Embracing the Communist ideal, the group chose to share credit and responsibility for all works produced. They signed all works with a solitary black square, a homage to the artwork by Malevich. This would become the de facto seal of UNOVIS and took the place of individual names or initials.

In June 1920 the group's ambitions accelerated, culminating in a print collection of UNOVIS theories and participation in the 'First All-Russian Conference of Teachers and Students of Arts' in Moscow. UNOVIS students travelled there to distribute artworks, newsletters, manifestos, flyers, and copies of Malevich's On New Systems in Art and copies of the UNOVIS Almanac. UNOVIS succeeded in achieving recognition and became respected as an established and influential movement.

In August 1920, UNOVIS included about 40 people: Avidon, I. Baytin, F. Belostotskaya, O. Bernstein, M. Wexler, E. Volkhonsky, I. Gavris, Grigorovich, A. Girutskaya, B. Ermolaeva, L. Zevin, I. Zeldin, AL Zuperman, N. Ivanova, N. Kogan, Korsakov, L. Klyatskin, Kudryashov, M. Kunin, El Lissitzky, E. Magara, K. Malevich, P. Miturich, B. Noskov, GA Noskov, MM Noskov, E. Royak, Rubin, D. Sannikov, Sifman, B. Strzheminsky, N. Suetin Fradkin, L. Khidekel, L. Tsiperson, A. Zeitlin, I. Chashnik, I. Chervinko, L. Yudin.

In April 1922, Malevich with his group (Suetin, Chashnik, Ermolaeva, Hidekilem) moved to Petrograd, where they continued developing ideas of UNOVIS.

In total, UNOVIS as the union was involved in 8 exhibitions: 3 in Vitebsk, 3 in Moscow, First Russian Art Exhibition in Berlin (1922), and The Exhibition of All Areas Over Five Years in St. Petersburg (1923).

While their influence on art lasted for generations, their popularity immediately following the conference was short-lived. By 1922, the core group splintered and two contrasting, adverse factions formed. Malevich and his followers championed practical, productive methods of changing society while the rest favored a more philosophical Suprematism, working on furthering Suprematist theory and ideology. By this time most of the native artists associated with UNOVIS had moved on to other schools, cities, and movements. Even after the group's dissolution, publications bearing the UNOVIS black square appeared for years.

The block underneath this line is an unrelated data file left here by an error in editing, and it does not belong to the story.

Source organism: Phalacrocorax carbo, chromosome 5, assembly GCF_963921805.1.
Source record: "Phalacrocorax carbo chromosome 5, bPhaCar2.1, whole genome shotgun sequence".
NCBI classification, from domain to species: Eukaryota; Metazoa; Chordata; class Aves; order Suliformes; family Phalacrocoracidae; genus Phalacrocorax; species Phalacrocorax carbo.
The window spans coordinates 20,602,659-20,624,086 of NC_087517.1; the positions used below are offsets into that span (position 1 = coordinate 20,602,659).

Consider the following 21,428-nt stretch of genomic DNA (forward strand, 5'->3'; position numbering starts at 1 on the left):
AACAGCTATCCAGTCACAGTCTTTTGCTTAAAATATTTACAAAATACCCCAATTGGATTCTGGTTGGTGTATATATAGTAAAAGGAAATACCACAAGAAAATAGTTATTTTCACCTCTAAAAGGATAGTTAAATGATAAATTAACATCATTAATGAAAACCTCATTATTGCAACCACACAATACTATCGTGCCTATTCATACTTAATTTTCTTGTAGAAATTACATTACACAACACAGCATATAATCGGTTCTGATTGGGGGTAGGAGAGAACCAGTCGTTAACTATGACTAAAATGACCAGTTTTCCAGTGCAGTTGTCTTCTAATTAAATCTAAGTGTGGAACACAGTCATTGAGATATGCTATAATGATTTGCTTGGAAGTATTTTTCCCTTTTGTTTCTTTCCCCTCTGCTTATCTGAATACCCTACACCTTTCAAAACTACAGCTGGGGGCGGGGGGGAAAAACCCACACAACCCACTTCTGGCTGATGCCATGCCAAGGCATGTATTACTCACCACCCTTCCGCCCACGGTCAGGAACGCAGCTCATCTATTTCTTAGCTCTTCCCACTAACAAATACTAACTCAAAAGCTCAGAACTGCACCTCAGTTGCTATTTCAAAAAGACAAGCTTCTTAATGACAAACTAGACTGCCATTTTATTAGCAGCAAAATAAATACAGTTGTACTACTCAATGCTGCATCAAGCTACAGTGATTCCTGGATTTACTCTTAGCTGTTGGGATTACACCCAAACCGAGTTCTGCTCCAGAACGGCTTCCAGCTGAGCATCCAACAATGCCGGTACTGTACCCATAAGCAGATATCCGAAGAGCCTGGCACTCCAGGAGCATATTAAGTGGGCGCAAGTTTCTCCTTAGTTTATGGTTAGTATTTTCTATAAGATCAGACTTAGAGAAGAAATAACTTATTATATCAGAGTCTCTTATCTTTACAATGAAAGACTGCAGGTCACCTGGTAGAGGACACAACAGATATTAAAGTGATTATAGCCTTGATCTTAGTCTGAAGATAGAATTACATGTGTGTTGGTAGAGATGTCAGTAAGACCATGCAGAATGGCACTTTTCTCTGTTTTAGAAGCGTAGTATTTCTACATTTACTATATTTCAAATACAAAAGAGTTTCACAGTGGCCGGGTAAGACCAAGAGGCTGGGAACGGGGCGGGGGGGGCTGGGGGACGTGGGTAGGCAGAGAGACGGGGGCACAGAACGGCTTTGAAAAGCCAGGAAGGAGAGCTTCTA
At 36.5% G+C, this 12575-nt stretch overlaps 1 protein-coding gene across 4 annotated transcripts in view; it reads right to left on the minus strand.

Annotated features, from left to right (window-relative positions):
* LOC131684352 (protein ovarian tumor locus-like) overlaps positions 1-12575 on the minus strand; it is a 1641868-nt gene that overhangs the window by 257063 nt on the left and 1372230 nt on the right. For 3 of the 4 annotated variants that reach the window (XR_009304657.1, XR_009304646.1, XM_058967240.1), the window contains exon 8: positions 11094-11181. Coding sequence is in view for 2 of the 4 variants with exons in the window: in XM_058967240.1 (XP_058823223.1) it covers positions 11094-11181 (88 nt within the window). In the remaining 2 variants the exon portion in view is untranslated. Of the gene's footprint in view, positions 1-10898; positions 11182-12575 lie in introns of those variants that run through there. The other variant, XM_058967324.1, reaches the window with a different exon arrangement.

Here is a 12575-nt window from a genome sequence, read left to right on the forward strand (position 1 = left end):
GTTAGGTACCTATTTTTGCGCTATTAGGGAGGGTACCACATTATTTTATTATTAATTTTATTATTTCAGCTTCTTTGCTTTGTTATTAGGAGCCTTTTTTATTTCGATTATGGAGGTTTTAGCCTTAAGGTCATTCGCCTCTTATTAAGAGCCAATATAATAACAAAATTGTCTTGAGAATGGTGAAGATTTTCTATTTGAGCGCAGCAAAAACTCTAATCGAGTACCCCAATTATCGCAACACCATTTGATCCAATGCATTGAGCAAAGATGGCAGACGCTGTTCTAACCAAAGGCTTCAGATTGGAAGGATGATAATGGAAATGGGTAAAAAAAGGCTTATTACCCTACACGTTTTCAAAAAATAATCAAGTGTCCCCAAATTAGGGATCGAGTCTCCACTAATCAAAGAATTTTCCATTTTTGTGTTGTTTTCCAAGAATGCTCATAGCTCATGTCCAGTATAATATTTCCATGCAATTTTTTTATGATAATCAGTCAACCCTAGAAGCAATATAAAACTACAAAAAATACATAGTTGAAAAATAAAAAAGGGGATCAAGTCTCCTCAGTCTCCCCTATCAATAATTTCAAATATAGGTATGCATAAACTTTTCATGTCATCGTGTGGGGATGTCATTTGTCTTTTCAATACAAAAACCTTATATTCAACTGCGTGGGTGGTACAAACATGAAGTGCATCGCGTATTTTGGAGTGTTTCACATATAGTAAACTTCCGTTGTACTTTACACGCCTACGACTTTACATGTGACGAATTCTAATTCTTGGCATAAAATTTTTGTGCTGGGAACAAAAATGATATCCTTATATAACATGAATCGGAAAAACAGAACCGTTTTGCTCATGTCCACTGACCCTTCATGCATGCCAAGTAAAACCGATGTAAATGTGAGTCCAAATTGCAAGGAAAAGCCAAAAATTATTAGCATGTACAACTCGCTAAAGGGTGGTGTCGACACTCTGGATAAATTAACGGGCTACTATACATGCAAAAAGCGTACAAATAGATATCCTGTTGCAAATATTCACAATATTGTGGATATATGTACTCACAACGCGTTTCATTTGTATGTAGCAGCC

Works[edit]

Almanakh UNOVIS 1, 1920.
UNOVIS leaflet 1, Nov 1920.

Publications[edit]

  • Almanakh UNOVIS [Альманах Уновис] 1, Vitebsk, 1920, 52 pp, 35.5 х 25.3 cm; facsimile repr., forew. & comm. Tatiana Goriacheva, Moscow: ScanRus [Сканрус], 2003. [4] [5] [6] (Russian)
  • UNOVIS. Listok Vitebskogo Tvorkoma, 1 [Уновис. Листок Витебского Творкома № 1], 20 Nov 1920. With texts by Kazimir Malevich, Lazar Khidekel, Ilya Chashnik, and Nina Kogan. [7] (Russian)

Literature[edit]

  • Aleksandra Shatskikh (Александра Шатских), Vitebsk. Zhizn' iskusstva 1917-1922 [Витебск. Жизнь искусства 1917-1922], Moscow: Yazyki russkoy kultury, 2001, 256 pp. Interview. Review: Zeltser (NK 2002). (Russian)
    • Vitebsk: The Life of Art, trans. Katherine Foshko Tsan, New Haven: Yale University Press, 2007, xiv+391 pp. [8], TOC. Reviews: Railing (AB 2009), Miller (2013), Soifer (JBC). (English)
  • Tatiana Goriacheva, "The Almanac Unovis: A Chronicle of Malevich's Vitebsk Experiment", Tretyakov Gallery Magazine 1 (2003), HTML-en, HTML-ru. (English)/(Russian)
  • Pamela Kachurin, "The Center of Artistic Life: The People's School of Art in Vitebsk, 1919-1923", ch. 2 in Kachurin, Making Modernism Soviet: The Russian Avant-Garde in the Early Soviet Era, 1918-1928, Northwestern University Press, 2013, pp 37-70. (English)
  • Tatyana Goryacheva (Татьяна Горячева), "Almanakh UNOVIS No 1. Vitebsk, 1920" [Альманах УНОВИС № 1. Витебск, 1920], n.d. (Russian)

See also[edit]